I’m 6’3″ with tattoo sleeves — and I have a #MeToo story
I’m 6’3″ with tattoo arm sleeves and a shaved head. I served as an Army Ranger and an FBI SWAT team leader. I don’t look like someone you’d imagine as a poster child for the #MeToo movement.
But beware of judging the proverbial book by its cover.
The movement has exposed an alarming number of predators in our midst. It has also highlighted how many people have been affected and have chosen to keep their instances of abuse secret.
If left to my own devices, I would have also kept my story buried — in a southern high school in the 1970s.
But one evening after church, while dining at a local Wendy’s restaurant with my family, I confided in my younger sister the tale of a male faculty member who had made advances toward me in his office.
My sister was astonished as I related the sordid details of a conversation he had shared with me about sex, girls, his own sexual prowess and what he bragged he could do to young virgins of either gender.
As I listed the details of several conversations we had shared and how he had tried convincing me to join him at his apartment so he could “show me,” my voice quavered. My sister squeezed my hand and said, “You must tell mom and dad.”
After relating the story to my parents later that evening at home, they told me how proud they were of me for speaking up.
Still, I felt like I had betrayed a teacher/confidant who was almost like a friend to me.
They patiently explained how it was the teacher who had broken the sacred trust between scholar and student. But what of my actions? Had I not encouraged him by arriving early before class and hanging out inside his office? Maybe it was me who had sparked his inappropriate behavior. Could I have inadvertently led him on with my curious questions after he had shared his stories of his sex life?
Once again, if left to my own devices, I would have figured out some way to politely disengage and decline his invitations. Maybe I would avoid his classes. Maybe I could keep quiet and avoid snitching.
But it didn’t end that way. My parents immediately scheduled an appointment with the principal, which lead to a meeting with the district’s superintendent.
From there, I had a meeting scheduled with the county attorney at the school district’s offices. My parents patiently explained to me what a deposition was and that I would be compelled to tell my story in front of an assembled group of adults. I had to be completely honest, they cautioned, and spare no details. I would be questioned by the county’s attorney and by an attorney representing the teacher in question.
And then my dad softly informed me that the teacher would be in the room as well.
I steeled myself for the encounter. My parents provided support and encouragement and said they would be with me throughout the ordeal.
But when we prepared to enter the deposition room, a law enforcement officer put his arm across the threshold and advised my parents that they weren’t allowed to be in the room as I provided testimony. My eyes welled up with tears, and I looked back at them in a panic.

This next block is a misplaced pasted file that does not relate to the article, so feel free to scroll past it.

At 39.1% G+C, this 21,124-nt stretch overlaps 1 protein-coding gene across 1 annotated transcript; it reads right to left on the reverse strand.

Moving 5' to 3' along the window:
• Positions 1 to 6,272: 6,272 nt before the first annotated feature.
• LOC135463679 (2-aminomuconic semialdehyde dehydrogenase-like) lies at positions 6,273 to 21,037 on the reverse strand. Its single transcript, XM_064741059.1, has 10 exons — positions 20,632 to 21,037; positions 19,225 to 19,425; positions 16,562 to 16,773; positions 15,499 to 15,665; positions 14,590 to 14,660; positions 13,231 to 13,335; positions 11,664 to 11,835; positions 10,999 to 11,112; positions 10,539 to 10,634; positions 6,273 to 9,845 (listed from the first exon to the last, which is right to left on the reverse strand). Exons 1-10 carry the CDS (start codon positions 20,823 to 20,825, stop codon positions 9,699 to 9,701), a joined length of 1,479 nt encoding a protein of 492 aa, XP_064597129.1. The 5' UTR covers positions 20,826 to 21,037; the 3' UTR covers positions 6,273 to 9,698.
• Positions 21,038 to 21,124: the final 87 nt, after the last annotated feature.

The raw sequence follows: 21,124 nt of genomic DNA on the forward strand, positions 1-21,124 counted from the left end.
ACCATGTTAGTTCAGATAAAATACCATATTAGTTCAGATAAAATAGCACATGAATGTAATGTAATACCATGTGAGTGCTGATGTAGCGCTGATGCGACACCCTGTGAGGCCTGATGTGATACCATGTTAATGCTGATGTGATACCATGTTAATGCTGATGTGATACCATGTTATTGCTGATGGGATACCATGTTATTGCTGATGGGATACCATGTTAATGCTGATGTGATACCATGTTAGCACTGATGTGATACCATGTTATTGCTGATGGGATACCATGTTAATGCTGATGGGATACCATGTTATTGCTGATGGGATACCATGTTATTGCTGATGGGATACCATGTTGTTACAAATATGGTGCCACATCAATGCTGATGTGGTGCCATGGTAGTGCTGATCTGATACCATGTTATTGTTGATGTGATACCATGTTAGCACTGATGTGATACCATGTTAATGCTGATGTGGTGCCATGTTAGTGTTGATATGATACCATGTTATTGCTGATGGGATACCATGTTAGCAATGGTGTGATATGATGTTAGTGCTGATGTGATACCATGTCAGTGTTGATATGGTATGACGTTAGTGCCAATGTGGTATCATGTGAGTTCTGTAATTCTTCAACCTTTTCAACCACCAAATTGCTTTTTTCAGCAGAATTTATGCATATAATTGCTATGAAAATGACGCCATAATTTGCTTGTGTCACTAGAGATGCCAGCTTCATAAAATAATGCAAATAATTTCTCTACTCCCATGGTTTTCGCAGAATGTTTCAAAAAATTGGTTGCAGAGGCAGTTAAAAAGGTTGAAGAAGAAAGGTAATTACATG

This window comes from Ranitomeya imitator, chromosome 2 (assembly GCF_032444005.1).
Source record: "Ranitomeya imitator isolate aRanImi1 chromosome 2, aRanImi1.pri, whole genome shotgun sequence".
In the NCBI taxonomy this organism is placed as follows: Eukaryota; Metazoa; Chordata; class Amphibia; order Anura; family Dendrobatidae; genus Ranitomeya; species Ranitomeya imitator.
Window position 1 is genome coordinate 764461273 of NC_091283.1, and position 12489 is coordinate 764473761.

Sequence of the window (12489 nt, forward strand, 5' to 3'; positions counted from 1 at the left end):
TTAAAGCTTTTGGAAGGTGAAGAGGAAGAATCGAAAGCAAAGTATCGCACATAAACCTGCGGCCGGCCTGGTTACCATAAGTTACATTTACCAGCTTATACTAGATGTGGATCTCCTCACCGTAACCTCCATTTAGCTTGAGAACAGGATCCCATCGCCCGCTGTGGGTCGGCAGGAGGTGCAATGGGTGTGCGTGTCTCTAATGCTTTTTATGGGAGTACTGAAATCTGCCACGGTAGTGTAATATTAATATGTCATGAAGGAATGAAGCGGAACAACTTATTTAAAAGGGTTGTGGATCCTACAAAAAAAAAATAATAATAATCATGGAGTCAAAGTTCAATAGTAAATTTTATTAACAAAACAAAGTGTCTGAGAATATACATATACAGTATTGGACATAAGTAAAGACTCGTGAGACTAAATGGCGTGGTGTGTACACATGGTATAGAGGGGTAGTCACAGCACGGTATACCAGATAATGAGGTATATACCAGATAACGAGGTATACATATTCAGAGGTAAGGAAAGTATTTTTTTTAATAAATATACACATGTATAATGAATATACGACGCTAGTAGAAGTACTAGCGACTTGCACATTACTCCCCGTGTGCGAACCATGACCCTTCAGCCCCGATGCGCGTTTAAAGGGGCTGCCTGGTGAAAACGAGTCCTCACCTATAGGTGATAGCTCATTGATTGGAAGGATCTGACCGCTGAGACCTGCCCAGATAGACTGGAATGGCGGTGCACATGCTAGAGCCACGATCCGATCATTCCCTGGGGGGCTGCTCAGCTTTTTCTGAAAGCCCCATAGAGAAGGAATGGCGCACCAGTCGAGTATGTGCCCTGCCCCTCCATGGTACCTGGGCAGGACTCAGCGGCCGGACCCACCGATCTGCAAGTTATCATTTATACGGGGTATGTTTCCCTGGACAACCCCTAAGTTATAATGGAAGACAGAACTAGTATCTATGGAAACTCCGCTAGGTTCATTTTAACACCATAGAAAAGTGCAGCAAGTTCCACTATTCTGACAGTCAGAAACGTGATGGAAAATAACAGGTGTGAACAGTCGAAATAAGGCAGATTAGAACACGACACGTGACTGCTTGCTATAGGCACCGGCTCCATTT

My dad placed his hand upon my shoulder, and after a brief argument with the officer, turned and looked me squarely in the eyes: “You can do this, son,” he said. “Be brave. Just tell the truth. Do you want this to happen to any other kid? Only you can stop that from happening.”
I glanced over at my mom, whose hands were shaking. She nodded at me, mouthing the words, “I love you.”
I turned and entered the room. There was a long table, and across from the seat that an attorney had instructed me to take sat my former teacher. He had just been removed from his position at the school, and some people weren’t happy about that. Few could believe he would proposition a kid.
I sat down, scooted my chair in and took a deep breath. Then I turned to face the man I was accusing. He nodded. I nodded back. I took another deep breath and heard the county attorney ask me to state my name for the record.
The rest is a blur. I answered questions from the county attorney and then I answered more questions from an attorney representing the teacher — whom I recall to be gentle and sensitive as he questioned me about a written statement I had provided.
The entire ordeal lasted about an hour. I had never been so scared in my life. Not having my parents in the room made me feel alone and lost in a world of legal maneuverings and uncomfortable topics. And all the while, I could feel the teacher’s eyes boring into me.
He never spoke. He knew my words were truthful. He knew his career was about to be irrevocably altered.
The teacher never returned to my school. We later learned he left the district and moved back to his home state.
My faith in the system provides hope that he wasn’t able to find similar work in a position that would allow him to prey on other children. But the scandals recently uncovered in society’s most-vaunted institutions — the Catholic Church, Hollywood and Congress — indicate that anything is possible.
In my case, the system did work to protect me. I only wish it hadn’t failed so many others.